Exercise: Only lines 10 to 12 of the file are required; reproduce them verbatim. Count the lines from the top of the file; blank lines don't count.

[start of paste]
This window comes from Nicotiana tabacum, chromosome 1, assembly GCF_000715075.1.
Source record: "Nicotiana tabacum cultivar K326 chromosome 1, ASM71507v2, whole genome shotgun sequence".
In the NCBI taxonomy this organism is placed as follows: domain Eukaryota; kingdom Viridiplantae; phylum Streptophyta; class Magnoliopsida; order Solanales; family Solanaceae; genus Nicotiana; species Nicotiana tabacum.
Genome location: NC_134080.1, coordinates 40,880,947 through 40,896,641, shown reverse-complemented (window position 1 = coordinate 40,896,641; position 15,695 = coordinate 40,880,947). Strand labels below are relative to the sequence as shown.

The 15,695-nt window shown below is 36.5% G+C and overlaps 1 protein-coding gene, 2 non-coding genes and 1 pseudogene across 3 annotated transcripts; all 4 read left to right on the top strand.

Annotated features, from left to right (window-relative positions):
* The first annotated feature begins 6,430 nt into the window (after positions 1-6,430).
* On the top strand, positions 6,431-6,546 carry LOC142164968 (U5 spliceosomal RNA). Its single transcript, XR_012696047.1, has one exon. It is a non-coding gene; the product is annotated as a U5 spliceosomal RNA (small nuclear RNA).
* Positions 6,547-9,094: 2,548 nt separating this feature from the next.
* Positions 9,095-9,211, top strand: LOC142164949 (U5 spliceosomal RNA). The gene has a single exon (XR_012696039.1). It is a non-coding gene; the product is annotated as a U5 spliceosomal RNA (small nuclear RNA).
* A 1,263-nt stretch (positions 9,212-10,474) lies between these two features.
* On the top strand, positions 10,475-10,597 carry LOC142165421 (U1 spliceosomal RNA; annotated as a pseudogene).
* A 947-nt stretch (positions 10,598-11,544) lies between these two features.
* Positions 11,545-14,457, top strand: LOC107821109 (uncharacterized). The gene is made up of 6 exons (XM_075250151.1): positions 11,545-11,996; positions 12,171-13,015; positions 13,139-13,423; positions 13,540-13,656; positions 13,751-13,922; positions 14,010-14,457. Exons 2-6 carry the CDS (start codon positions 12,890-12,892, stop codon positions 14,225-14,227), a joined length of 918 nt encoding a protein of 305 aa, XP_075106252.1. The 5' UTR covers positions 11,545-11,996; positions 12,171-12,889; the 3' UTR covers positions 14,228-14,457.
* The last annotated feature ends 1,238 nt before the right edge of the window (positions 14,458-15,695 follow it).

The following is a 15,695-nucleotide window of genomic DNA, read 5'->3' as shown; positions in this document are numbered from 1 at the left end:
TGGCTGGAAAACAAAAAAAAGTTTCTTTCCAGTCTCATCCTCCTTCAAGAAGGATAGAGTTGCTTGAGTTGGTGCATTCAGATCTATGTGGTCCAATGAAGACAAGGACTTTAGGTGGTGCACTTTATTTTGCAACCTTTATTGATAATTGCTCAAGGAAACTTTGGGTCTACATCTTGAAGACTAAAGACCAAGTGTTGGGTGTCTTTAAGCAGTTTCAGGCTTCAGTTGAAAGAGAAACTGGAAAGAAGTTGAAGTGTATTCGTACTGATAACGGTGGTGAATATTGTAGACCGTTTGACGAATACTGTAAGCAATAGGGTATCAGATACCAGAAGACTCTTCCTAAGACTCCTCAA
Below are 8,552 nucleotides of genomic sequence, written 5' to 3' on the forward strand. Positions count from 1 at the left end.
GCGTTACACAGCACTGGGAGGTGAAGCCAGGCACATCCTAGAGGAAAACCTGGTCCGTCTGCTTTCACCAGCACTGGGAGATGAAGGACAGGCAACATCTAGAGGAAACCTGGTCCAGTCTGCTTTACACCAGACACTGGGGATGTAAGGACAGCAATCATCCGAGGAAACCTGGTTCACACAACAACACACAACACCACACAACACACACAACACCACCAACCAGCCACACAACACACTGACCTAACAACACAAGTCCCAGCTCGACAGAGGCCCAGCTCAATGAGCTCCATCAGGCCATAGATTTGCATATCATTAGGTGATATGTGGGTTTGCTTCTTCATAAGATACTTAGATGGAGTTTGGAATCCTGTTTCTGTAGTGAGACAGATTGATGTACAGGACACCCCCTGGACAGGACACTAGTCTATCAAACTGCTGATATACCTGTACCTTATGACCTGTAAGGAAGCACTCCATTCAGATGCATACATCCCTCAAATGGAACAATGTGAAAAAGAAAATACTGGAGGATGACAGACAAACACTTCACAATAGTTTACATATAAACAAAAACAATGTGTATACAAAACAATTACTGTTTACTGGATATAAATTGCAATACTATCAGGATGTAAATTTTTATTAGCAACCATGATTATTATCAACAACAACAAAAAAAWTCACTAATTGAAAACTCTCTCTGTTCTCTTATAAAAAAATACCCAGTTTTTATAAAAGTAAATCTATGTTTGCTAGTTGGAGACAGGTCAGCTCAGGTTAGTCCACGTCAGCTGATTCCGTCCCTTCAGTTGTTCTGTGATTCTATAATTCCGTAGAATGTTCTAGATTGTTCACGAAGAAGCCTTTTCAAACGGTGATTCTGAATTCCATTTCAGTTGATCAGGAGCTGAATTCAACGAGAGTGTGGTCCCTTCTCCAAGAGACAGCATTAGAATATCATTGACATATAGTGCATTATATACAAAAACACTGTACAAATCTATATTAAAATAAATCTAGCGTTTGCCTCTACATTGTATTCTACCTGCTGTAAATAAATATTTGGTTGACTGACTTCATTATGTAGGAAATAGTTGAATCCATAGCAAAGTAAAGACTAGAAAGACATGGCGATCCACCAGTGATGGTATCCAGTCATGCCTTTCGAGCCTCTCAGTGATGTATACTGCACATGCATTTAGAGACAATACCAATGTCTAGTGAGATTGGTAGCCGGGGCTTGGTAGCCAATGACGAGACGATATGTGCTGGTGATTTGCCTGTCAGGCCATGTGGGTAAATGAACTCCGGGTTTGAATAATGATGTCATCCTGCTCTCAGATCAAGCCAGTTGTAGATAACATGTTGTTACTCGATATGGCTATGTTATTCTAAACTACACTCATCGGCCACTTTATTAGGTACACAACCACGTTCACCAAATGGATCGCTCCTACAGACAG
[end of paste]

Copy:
* Positions 9,095-9,211, top strand: LOC142164949 (U5 spliceosomal RNA). The gene has a single exon (XR_012696039.1). It is a non-coding gene; the product is annotated as a U5 spliceosomal RNA (small nuclear RNA).
* A 1,263-nt stretch (positions 9,212-10,474) lies between these two features.
* On the top strand, positions 10,475-10,597 carry LOC142165421 (U1 spliceosomal RNA; annotated as a pseudogene).